Tag to lag.

superdean701superdean701 Red Chipper Posts: 7 ✭✭
Ok so I've had some ok results as a tag.
I'd almost consider myself a super agressive tag.
What changes do I need to make to become a decent lag?

Comments

  • The MuleThe Mule Red Chipper Posts: 790 ✭✭✭
    In one of Miller's books (I think it's "Playing the Player") he writes something which I interpreted as, "A good lag is essentially a good tag who finds extra spots to exploit their opponents".

    I consider myself a good tag (at the admittedly very low stakes I play) so I'm interested to hear the responses.
  • SplitSuitSplitSuit RCP Coach Posts: 4,082 -
    Our first podcast episode is about this: http://redchippoker.com/how-to-play-a-looser-style-podcast/

    I'd suggest starting there and then we can drill down further =)
    📑 Grab my custom poker spreadsheet pack right now.
    📘 Start the Preflop & Math Poker Workbook today.
  • superdean701superdean701 Red Chipper Posts: 7 ✭✭
    Thank you SplitSuit I'm going to listen to that like 300 times now. =)
  • SprinklePonySprinklePony Red Chipper Posts: 75
    Still piecing this all together myself, although I've developed as a player starting as more of a bad LAG, a maniac. Over time I've improved by tightening up, then loosening up, then tightening up, etc. The downside is tons of lost $, but the upside is that I've put myself in situations that most TAGs rarely show up in ... and I've put myself in those spots TONS of times! Just as SplitSuit talked about in the podcast about playing a session where you play every hand, and that if you know how to play top pair with Q8o well, you'll be able to play AQ when you hit top pair much better. It's been a rough learning curve, but I've enjoyed it ... just hoping I'm finally hitting the point where I can start to show consistent profit in cash games; tournaments I do well in, and with cash games my biggest problems are bankroll management and making terrible calls. My terrible calls brings up a worthwhile point: everyone looks at the game in their own way, and plays in their own style. Because I know how often I bluff, I would make a terrible call hoping they were bluffing, but just cause I would bluff here a decent amount doesn't mean this player, or most players for that matter, would.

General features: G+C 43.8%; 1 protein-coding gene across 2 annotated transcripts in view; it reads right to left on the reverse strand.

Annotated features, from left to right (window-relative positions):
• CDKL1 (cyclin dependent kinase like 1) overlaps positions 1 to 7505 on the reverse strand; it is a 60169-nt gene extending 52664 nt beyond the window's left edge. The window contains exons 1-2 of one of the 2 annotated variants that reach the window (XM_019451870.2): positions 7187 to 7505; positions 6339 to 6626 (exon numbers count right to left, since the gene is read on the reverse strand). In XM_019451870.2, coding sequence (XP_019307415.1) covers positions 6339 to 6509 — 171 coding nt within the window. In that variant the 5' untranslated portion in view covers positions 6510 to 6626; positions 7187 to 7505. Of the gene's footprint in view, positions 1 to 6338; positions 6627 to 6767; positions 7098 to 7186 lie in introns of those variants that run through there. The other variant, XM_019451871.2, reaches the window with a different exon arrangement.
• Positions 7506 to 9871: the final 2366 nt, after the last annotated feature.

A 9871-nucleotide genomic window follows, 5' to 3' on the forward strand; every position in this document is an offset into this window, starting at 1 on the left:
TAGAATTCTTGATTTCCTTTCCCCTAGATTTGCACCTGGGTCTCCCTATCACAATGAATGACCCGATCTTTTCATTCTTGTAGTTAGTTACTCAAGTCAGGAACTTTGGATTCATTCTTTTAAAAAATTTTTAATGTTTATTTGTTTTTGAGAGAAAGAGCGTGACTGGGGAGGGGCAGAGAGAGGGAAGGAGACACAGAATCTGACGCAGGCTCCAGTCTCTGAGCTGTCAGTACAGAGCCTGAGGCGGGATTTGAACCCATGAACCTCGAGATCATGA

So, with that in mind, here are some of my thoughts on LAG play:

    One thing I recently realized that separates TAGs from LAGs is that LAGs will have many more ATC plays. Many TAGs are aware that open-raising ATC in the SB vs a tight BB is a solid play. Isolating is one play that, at times, can be done with ATC vs certain opponents, especially IP--I love those players that will limp/call with a super wide range, and then just check/fold a massive amount of time on the flop; I love them even more when their limp/calling range is inelastic. Having a range to isolate with basically provides you with a backdoor (it's always nice to have some equity after all), especially when other players come along, or start to 3bet you lite because they realize what you're doing, etc. There are players and table dynamics that will allow you to do it 100% ... very rare.